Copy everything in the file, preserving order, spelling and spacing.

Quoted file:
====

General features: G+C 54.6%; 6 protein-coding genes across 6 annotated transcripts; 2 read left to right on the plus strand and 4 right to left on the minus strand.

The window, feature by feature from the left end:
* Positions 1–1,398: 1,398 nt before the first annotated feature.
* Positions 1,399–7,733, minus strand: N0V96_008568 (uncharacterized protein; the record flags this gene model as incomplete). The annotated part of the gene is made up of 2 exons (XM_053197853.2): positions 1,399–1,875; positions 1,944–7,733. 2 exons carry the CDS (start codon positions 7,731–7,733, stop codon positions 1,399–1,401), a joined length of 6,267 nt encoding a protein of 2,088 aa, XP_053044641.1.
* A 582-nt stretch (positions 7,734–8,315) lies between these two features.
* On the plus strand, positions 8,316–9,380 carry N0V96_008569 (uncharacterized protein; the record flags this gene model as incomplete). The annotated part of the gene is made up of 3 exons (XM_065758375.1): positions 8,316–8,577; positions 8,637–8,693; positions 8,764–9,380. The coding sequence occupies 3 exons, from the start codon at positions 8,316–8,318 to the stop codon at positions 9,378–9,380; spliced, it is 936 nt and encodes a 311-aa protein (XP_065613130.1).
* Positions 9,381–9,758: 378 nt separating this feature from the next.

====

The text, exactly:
General features: G+C 54.6%; 6 protein-coding genes across 6 annotated transcripts; 2 read left to right on the plus strand and 4 right to left on the minus strand.

The window, feature by feature from the left end:
* Positions 1–1,398: 1,398 nt before the first annotated feature.
* Positions 1,399–7,733, minus strand: N0V96_008568 (uncharacterized protein; the record flags this gene model as incomplete). The annotated part of the gene is made up of 2 exons (XM_053197853.2): positions 1,399–1,875; positions 1,944–7,733. 2 exons carry the CDS (start codon positions 7,731–7,733, stop codon positions 1,399–1,401), a joined length of 6,267 nt encoding a protein of 2,088 aa, XP_053044641.1.
* A 582-nt stretch (positions 7,734–8,315) lies between these two features.
* On the plus strand, positions 8,316–9,380 carry N0V96_008569 (uncharacterized protein; the record flags this gene model as incomplete). The annotated part of the gene is made up of 3 exons (XM_065758375.1): positions 8,316–8,577; positions 8,637–8,693; positions 8,764–9,380. The coding sequence occupies 3 exons, from the start codon at positions 8,316–8,318 to the stop codon at positions 9,378–9,380; spliced, it is 936 nt and encodes a 311-aa protein (XP_065613130.1).
* Positions 9,381–9,758: 378 nt separating this feature from the next.